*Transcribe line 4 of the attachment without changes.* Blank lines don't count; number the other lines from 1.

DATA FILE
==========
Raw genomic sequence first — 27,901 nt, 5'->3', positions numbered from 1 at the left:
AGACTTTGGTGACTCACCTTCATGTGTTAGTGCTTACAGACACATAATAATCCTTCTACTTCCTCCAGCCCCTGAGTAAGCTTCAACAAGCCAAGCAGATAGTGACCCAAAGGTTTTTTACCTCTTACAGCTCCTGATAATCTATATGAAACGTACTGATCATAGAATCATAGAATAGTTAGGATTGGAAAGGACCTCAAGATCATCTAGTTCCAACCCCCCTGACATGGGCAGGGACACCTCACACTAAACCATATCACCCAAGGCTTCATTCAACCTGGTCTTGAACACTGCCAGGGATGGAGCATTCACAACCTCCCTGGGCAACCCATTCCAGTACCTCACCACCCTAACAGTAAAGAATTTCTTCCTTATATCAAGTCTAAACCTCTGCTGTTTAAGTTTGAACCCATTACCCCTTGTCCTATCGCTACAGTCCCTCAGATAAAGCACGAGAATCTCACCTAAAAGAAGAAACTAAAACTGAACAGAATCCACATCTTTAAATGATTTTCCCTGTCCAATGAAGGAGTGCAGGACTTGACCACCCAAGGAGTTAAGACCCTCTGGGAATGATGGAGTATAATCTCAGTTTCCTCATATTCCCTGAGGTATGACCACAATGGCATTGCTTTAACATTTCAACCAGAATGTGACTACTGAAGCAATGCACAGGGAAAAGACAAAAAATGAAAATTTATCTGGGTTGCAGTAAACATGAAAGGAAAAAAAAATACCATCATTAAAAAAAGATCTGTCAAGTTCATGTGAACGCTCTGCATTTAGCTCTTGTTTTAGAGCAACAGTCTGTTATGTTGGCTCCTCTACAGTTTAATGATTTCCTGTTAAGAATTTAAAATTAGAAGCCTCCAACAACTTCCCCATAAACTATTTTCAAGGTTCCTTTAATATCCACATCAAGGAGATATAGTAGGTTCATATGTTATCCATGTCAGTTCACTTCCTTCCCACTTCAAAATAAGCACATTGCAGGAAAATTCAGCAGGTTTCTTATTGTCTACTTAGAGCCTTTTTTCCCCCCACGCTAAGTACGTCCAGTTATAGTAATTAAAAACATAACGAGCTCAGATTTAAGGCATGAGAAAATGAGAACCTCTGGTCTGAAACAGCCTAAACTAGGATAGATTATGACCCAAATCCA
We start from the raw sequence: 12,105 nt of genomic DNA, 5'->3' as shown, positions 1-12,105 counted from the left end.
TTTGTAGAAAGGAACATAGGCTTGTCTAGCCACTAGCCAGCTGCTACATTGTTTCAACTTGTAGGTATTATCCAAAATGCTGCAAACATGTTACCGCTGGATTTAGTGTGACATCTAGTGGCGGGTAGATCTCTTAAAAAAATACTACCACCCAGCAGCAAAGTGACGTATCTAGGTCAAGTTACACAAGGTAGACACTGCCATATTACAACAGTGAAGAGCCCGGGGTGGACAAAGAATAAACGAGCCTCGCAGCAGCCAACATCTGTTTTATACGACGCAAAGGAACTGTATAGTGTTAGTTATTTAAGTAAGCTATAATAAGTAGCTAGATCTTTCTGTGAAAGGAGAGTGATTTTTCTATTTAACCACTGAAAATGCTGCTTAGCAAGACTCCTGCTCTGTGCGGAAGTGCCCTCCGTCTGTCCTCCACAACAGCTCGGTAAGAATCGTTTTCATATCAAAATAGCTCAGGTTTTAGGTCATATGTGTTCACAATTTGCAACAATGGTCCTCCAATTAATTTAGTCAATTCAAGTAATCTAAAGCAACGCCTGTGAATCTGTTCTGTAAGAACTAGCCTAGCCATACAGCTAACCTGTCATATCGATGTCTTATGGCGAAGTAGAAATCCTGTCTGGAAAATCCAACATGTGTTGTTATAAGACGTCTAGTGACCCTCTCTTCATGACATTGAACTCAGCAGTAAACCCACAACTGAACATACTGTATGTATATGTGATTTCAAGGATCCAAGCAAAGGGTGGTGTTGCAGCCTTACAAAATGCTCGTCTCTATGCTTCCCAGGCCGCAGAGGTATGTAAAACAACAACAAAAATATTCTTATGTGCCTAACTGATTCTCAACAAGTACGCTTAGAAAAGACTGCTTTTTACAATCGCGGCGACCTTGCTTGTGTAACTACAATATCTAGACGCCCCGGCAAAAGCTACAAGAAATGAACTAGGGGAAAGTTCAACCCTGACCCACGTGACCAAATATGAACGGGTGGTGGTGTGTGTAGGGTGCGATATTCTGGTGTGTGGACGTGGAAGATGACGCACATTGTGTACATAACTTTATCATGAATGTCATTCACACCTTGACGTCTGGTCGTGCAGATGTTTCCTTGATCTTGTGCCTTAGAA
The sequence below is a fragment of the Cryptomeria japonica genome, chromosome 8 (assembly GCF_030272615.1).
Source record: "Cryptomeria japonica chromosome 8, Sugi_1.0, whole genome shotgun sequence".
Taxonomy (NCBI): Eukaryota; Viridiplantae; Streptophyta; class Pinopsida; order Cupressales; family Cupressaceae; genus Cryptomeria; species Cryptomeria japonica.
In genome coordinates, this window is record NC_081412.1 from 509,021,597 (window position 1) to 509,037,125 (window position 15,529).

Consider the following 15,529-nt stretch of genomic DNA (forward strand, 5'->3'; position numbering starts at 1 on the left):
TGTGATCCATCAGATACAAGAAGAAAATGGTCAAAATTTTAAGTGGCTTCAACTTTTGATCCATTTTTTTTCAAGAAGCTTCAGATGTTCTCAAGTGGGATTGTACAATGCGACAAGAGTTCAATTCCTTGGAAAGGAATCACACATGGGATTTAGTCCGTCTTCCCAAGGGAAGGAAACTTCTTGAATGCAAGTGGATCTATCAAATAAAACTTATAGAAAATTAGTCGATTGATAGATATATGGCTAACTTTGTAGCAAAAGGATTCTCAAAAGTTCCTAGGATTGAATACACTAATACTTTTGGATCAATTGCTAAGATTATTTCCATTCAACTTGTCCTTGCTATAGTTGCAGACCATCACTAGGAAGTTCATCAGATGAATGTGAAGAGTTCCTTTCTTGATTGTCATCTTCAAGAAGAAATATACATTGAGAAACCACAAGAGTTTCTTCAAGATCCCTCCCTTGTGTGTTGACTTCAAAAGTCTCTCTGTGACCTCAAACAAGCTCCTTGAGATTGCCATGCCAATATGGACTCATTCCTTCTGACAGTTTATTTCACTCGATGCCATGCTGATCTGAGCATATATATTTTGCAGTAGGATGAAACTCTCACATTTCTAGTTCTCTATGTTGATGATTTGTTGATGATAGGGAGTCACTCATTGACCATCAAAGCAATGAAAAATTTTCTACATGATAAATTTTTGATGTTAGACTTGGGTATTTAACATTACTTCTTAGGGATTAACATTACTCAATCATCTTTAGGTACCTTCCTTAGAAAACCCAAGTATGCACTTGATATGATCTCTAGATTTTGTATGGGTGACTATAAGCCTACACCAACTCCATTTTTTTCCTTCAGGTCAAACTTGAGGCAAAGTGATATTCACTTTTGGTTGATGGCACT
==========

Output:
TTTGTAGAAAGGAACATAGGCTTGTCTAGCCACTAGCCAGCTGCTACATTGTTTCAACTTGTAGGTATTATCCAAAATGCTGCAAACATGTTACCGCTGGATTTAGTGTGACATCTAGTGGCGGGTAGATCTCTTAAAAAAATACTACCACCCAGCAGCAAAGTGACGTATCTAGGTCAAGTTACACAAGGTAGACACTGCCATATTACAACAGTGAAGAGCCCGGGGTGGACAAAGAATAAACGAGCCTCGCAGCAGCCAACATCTGTTTTATACGACGCAAAGGAACTGTATAGTGTTAGTTATTTAAGTAAGCTATAATAAGTAGCTAGATCTTTCTGTGAAAGGAGAGTGATTTTTCTATTTAACCACTGAAAATGCTGCTTAGCAAGACTCCTGCTCTGTGCGGAAGTGCCCTCCGTCTGTCCTCCACAACAGCTCGGTAAGAATCGTTTTCATATCAAAATAGCTCAGGTTTTAGGTCATATGTGTTCACAATTTGCAACAATGGTCCTCCAATTAATTTAGTCAATTCAAGTAATCTAAAGCAACGCCTGTGAATCTGTTCTGTAAGAACTAGCCTAGCCATACAGCTAACCTGTCATATCGATGTCTTATGGCGAAGTAGAAATCCTGTCTGGAAAATCCAACATGTGTTGTTATAAGACGTCTAGTGACCCTCTCTTCATGACATTGAACTCAGCAGTAAACCCACAACTGAACATACTGTATGTATATGTGATTTCAAGGATCCAAGCAAAGGGTGGTGTTGCAGCCTTACAAAATGCTCGTCTCTATGCTTCCCAGGCCGCAGAGGTATGTAAAACAACAACAAAAATATTCTTATGTGCCTAACTGATTCTCAACAAGTACGCTTAGAAAAGACTGCTTTTTACAATCGCGGCGACCTTGCTTGTGTAACTACAATATCTAGACGCCCCGGCAAAAGCTACAAGAAATGAACTAGGGGAAAGTTCAACCCTGACCCACGTGACCAAATATGAACGGGTGGTGGTGTGTGTAGGGTGCGATATTCTGGTGTGTGGACGTGGAAGATGACGCACATTGTGTACATAACTTTATCATGAATGTCATTCACACCTTGACGTCTGGTCGTGCAGATGTTTCCTTGATCTTGTGCCTTAGAA